Now, sitting with Deirdra Young, I dove into my stacks of paper and asked her to explain it all to me. I started with that bill for CHOP’s radiology services of $71 that had been adjusted down to $56. Deirdra looked at it, then patiently explained what I now know to be the First Rule of the American Health-Care System: Insurance companies don’t pay retail.
“Your insurance plan has some kind of contractual agreement with us, where we’re going to adjust your charges by a certain amount,” she explained. So United Healthcare gets its own set of prices — prices that don’t have much to do with what’s on the bill? An X-ray isn’t $71, it’s only $56? “Right. We have contracts with different payers. And the contract may say — I’m trying to make this as simple as possible — that for this procedure, we’re going to give you a 10 percent or 20 percent discount. It varies by contract.”
This little bit of information — which maybe you knew but I didn’t — helped clear up the confusion on a number of Sarah’s bills. Her anesthesia bill was $1,326, but thanks to the discount, we only owed $1,060. The surgery bill was $3,235, but the discount knocked it down to $2,059. The more bills Deirdra and I went over, the more I started to feel proud of my insurance company: Look at you, United Healthcare, all gettin’ me a deal and shit.
I moved on to some of the statements I’d gotten from United that didn’t seem to match up to any bills from CHOP. It was then that Deirdra taught me the Second Rule of the American Health-Care System: There are a ton of bills and charges that we, as consumers, never see. For instance, Sarah’s Kobe beef bill — the $19,000 in miscellaneous services? Turns out I’d never gotten an actual bill from CHOP for that because United Healthcare was picking up the tab.
This made me feel pretty good, but out of curiosity, I asked Deirdra just exactly what those $19,000 in charges were for. She called up Sarah’s account on her computer. “All of this,” she said, turning the screen so I could see it. The charges were now broken down by 12 different “revenue codes.” For instance:
Pharmacy — General $1,978.97
Emergency Room — General $554
And while to me these charges seemed monolithic, Deirdra further explained that there was an itemized breakdown for each one. A moment later, her screen filled with line after line of charges that looked like the federal budget. I asked her if she could print it all out for me. She raised her eyebrows. “You’re not going to understand what these abbreviations are. You’re fine with that?”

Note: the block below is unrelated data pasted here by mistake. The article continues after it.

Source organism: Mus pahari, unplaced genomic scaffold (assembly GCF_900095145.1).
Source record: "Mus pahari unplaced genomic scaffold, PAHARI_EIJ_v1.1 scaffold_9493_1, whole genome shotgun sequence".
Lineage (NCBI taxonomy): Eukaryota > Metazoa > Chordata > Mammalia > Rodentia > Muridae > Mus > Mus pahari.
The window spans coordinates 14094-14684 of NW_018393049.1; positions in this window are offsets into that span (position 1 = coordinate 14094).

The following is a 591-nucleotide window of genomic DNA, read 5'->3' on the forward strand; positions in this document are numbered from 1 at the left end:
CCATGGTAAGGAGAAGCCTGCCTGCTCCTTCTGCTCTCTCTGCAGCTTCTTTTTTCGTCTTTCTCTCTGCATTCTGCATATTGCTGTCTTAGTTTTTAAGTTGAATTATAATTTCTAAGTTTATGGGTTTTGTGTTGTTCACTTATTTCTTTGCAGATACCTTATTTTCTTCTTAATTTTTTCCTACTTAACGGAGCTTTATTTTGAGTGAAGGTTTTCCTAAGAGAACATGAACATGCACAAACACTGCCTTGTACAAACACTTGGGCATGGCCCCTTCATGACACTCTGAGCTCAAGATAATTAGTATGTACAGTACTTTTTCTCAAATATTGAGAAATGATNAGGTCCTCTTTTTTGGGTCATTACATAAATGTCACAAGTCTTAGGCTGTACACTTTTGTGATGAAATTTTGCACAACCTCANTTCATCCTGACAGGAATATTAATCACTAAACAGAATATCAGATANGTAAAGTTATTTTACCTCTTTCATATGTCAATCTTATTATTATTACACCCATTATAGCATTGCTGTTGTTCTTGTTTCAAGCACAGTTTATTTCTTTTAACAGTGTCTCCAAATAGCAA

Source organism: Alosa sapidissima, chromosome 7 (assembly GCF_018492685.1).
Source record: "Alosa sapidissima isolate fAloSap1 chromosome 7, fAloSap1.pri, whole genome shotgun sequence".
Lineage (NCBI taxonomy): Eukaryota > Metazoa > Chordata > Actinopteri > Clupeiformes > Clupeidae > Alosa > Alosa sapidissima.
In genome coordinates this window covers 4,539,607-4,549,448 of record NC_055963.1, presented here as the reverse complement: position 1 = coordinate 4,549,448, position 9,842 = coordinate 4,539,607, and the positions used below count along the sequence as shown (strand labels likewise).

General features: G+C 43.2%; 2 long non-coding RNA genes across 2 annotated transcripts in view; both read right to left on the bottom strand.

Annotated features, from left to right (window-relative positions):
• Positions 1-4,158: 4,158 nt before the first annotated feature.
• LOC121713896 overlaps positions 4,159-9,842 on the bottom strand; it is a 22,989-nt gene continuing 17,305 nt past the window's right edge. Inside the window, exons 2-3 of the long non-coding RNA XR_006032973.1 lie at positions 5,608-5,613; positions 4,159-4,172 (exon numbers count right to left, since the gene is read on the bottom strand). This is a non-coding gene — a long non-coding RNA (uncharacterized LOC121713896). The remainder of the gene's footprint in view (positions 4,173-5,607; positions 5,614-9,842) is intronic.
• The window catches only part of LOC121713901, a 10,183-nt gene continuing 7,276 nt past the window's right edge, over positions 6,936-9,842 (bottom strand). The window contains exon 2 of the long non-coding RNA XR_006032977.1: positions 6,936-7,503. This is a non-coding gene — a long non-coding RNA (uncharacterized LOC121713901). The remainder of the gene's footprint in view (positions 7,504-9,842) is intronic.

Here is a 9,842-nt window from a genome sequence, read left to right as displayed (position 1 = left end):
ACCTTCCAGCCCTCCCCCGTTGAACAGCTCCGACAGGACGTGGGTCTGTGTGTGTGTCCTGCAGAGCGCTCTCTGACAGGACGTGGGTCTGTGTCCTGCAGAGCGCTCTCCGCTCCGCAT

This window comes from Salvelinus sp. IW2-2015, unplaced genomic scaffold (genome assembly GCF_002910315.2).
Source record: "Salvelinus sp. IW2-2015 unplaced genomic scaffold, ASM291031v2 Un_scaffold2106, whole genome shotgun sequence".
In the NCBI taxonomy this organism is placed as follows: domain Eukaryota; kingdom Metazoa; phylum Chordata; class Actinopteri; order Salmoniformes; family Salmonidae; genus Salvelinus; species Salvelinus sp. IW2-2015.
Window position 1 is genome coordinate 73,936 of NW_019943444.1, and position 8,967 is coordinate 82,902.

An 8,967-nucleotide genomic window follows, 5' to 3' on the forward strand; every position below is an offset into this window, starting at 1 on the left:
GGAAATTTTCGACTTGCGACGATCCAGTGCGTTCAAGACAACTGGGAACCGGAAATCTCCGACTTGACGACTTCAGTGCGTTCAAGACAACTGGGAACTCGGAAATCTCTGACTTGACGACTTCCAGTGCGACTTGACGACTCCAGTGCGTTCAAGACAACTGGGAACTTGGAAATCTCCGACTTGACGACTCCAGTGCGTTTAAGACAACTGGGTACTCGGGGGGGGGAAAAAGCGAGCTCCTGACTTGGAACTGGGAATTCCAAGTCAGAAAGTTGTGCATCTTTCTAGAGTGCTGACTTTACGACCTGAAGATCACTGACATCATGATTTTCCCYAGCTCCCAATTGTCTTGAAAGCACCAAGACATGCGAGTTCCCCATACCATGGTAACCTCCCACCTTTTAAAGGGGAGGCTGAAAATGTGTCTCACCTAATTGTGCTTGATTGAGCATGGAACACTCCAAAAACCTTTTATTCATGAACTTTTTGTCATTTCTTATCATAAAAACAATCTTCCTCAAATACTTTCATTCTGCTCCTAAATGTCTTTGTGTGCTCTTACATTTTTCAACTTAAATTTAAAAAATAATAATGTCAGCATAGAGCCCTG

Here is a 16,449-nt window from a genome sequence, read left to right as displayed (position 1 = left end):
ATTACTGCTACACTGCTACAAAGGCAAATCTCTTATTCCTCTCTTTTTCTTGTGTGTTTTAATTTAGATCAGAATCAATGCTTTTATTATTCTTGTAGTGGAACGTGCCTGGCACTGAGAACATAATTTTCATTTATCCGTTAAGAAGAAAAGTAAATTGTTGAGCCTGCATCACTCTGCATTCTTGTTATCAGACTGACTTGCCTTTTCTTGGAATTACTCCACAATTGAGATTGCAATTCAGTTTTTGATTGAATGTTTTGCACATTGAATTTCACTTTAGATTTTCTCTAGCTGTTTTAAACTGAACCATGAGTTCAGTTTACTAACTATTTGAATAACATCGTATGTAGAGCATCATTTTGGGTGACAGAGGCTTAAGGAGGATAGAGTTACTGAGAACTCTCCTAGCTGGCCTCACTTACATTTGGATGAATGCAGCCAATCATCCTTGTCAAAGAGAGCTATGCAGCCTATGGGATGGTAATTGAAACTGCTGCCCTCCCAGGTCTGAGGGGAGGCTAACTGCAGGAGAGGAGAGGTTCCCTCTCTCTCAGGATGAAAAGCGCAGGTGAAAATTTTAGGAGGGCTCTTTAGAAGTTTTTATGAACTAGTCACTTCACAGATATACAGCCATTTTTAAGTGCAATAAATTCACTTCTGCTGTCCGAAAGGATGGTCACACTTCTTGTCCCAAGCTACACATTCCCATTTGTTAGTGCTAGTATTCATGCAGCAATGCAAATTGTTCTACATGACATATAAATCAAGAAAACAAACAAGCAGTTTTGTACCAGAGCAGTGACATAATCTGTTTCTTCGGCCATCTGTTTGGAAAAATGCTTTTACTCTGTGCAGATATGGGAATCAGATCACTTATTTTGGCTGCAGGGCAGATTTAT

“I’m fine with that,” I said. She handed over a printout, and I realized she was right. Most of the line items — 95 in all — were gibberish. Thiopental, $53.25. Endo Stapl*, $547.19. Finally I saw one I thought I could understand: Hot Pack, $36.
For the first time in the entire process, I realized, I was seeing Sarah’s actual bill. This was the full accounting of everything that had been done to my sweet little daughter.
What was truly fascinating, though, was that this list of charges was more or less useless. Of the $19,000 in miscellaneous charges, my insurance company had paid only $4,954. “It’s the contract,” Deirdra explained. In fact, while the total charges for Sarah’s stay were $28,738, United and I only paid about $12,000 ($9,136 from United, $3,233 from me). Sixty percent of the charges vanished into thin air.
Figuring out just what an insurance company pays for and what it doesn’t isn’t cheap. Physicians for a National Health Program, a group pushing for national health insurance, says paperwork and bureaucracy account for nearly a third of every dollar we spend on health care — and that streamlining the system could save nearly $400 billion per year.
At CHOP, more than 60 people work for Deirdra Young in her department. She has them divided into different groups, each one working with a different insurer, since each insurer has its own peculiar codes and ways of doing things. “In this business, you have to have a good relationship with the payers,” Deirdra said. “We meet with them every four to six weeks, and we have spreadsheets, and we look at what are the denials, is your system set up right, did something change.”
I asked: Does she ever wonder if there’s a better way to do all this? She laughed. “Some days I do say that — when I look at some of the issues we have. Can’t we just keep it simple? But I don’t think we’re there yet. It would be good if we had one system, one payer. I just don’t think we’re there.”